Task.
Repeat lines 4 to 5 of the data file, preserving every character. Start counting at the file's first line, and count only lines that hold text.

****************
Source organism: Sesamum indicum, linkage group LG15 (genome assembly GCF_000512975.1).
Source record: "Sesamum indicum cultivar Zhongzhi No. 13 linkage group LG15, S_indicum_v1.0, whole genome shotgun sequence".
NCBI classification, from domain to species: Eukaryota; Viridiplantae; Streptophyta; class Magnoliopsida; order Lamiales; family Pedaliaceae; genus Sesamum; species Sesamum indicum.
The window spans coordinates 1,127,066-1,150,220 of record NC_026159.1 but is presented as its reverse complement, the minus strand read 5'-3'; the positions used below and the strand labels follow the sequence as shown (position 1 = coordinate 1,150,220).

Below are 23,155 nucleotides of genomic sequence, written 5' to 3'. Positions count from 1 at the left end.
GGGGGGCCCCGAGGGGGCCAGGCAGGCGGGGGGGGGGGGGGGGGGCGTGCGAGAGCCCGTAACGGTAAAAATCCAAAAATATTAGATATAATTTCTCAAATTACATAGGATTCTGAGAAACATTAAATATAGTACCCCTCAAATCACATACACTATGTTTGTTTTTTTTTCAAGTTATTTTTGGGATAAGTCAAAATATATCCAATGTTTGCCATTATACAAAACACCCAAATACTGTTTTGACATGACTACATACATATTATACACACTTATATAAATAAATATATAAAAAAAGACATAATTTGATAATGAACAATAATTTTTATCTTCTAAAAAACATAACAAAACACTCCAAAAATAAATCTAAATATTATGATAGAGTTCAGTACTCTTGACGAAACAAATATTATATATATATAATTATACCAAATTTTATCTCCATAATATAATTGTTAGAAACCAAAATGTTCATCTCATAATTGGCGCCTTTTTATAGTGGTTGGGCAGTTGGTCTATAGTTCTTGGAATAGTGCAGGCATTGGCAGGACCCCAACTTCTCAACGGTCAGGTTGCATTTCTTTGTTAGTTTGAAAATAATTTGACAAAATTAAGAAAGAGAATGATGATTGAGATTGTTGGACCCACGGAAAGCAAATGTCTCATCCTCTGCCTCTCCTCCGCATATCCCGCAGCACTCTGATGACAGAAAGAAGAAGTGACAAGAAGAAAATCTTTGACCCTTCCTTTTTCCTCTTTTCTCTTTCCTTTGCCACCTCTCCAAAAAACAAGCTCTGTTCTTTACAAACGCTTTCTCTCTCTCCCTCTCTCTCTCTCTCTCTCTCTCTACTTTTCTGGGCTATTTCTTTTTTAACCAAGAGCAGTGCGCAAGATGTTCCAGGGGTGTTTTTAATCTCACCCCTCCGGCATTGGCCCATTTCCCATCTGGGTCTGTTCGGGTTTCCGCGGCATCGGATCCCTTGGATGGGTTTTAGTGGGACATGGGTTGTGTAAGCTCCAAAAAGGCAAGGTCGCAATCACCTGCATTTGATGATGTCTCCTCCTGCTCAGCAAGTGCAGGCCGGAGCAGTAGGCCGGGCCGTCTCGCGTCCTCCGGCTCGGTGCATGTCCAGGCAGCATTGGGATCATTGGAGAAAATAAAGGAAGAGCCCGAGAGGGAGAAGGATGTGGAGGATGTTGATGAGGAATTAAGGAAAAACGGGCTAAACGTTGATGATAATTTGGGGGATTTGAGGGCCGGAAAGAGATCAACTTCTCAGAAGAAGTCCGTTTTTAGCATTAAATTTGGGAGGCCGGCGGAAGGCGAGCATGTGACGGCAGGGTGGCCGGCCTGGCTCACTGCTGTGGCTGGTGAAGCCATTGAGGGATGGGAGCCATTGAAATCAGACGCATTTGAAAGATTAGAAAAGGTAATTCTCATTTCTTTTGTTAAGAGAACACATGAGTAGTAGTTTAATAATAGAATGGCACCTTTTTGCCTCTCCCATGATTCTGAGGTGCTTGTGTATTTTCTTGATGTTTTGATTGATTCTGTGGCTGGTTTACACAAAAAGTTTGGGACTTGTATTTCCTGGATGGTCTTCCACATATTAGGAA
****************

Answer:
The window spans coordinates 1,127,066-1,150,220 of record NC_026159.1 but is presented as its reverse complement, the minus strand read 5'-3'; the positions used below and the strand labels follow the sequence as shown (position 1 = coordinate 1,150,220).

Below are 23,155 nucleotides of genomic sequence, written 5' to 3'. Positions count from 1 at the left end.